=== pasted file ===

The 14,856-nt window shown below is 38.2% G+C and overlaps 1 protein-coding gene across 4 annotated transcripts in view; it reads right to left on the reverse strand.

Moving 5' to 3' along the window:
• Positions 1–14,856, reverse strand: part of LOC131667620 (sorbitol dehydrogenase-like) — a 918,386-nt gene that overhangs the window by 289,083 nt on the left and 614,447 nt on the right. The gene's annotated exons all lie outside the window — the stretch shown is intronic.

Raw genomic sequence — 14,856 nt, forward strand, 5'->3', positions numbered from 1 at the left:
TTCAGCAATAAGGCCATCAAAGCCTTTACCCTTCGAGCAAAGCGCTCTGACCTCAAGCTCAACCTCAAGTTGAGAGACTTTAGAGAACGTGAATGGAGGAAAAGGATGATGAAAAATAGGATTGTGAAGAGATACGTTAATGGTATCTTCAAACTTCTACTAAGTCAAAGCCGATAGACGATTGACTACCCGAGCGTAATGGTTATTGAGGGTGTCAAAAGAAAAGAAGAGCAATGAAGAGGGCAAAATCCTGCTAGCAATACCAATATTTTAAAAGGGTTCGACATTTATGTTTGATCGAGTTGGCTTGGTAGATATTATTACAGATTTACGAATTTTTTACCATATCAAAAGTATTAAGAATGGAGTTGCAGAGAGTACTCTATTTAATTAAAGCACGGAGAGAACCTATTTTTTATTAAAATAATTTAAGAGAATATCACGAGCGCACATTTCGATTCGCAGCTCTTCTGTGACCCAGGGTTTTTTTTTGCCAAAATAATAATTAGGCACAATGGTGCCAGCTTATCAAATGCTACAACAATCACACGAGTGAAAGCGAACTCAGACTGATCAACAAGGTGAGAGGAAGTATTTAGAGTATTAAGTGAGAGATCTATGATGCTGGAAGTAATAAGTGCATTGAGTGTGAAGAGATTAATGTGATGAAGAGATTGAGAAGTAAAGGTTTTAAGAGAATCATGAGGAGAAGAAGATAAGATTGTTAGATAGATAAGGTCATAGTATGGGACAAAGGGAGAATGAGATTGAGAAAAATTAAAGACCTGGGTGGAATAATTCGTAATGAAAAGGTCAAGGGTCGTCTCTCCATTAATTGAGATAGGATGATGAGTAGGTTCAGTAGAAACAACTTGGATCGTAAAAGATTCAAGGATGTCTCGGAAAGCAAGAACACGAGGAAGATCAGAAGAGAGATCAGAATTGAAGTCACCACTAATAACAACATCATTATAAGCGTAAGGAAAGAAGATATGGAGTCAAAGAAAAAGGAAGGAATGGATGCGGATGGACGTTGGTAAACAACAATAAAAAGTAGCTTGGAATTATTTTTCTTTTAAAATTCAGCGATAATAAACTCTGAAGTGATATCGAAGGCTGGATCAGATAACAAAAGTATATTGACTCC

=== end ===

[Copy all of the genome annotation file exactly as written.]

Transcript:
The 14,856-nt window shown below is 38.2% G+C and overlaps 1 protein-coding gene across 4 annotated transcripts in view; it reads right to left on the reverse strand.

Moving 5' to 3' along the window:
• Positions 1–14,856, reverse strand: part of LOC131667620 (sorbitol dehydrogenase-like) — a 918,386-nt gene that overhangs the window by 289,083 nt on the left and 614,447 nt on the right. The gene's annotated exons all lie outside the window — the stretch shown is intronic.

Raw genomic sequence — 14,856 nt, forward strand, 5'->3', positions numbered from 1 at the left:
TTCAGCAATAAGGCCATCAAAGCCTTTACCCTTCGAGCAAAGCGCTCTGACCTCAAGCTCAACCTCAAGTTGAGAGACTTTAGAGAACGTGAATGGAGGAAAAGGATGATGAAAAATAGGATTGTGAAGAGATACGTTAATGGTATCTTCAAACTTCTACTAAGTCAAAGCCGATAGACGATTGACTACCCGAGCGTAATGGTTATTGAGGGTGTCAAAAGAAAAGAAGAGCAATGAAGAGGGCAAAATCCTGCTAGCAATACCAATATTTTAAAAGGGTTCGACATTTATGTTTGATCGAGTTGGCTTGGTAGATATTATTACAGATTTACGAATTTTTTACCATATCAAAAGTATTAAGAATGGAGTTGCAGAGAGTACTCTATTTAATTAAAGCACGGAGAGAACCTATTTTTTATTAAAATAATTTAAGAGAATATCACGAGCGCACATTTCGATTCGCAGCTCTTCTGTGACCCAGGGTTTTTTTTTGCCAAAATAATAATTAGGCACAATGGTGCCAGCTTATCAAATGCTACAACAATCACACGAGTGAAAGCGAACTCAGACTGATCAACAAGGTGAGAGGAAGTATTTAGAGTATTAAGTGAGAGATCTATGATGCTGGAAGTAATAAGTGCATTGAGTGTGAAGAGATTAATGTGATGAAGAGATTGAGAAGTAAAGGTTTTAAGAGAATCATGAGGAGAAGAAGATAAGATTGTTAGATAGATAAGGTCATAGTATGGGACAAAGGGAGAATGAGATTGAGAAAAATTAAAGACCTGGGTGGAATAATTCGTAATGAAAAGGTCAAGGGTCGTCTCTCCATTAATTGAGATAGGATGATGAGTAGGTTCAGTAGAAACAACTTGGATCGTAAAAGATTCAAGGATGTCTCGGAAAGCAAGAACACGAGGAAGATCAGAAGAGAGATCAGAATTGAAGTCACCACTAATAACAACATCATTATAAGCGTAAGGAAAGAAGATATGGAGTCAAAGAAAAAGGAAGGAATGGATGCGGATGGACGTTGGTAAACAACAATAAAAAGTAGCTTGGAATTATTTTTCTTTTAAAATTCAGCGATAATAAACTCTGAAGTGATATCGAAGGCTGGATCAGATAACAAAAGTATATTGACTCC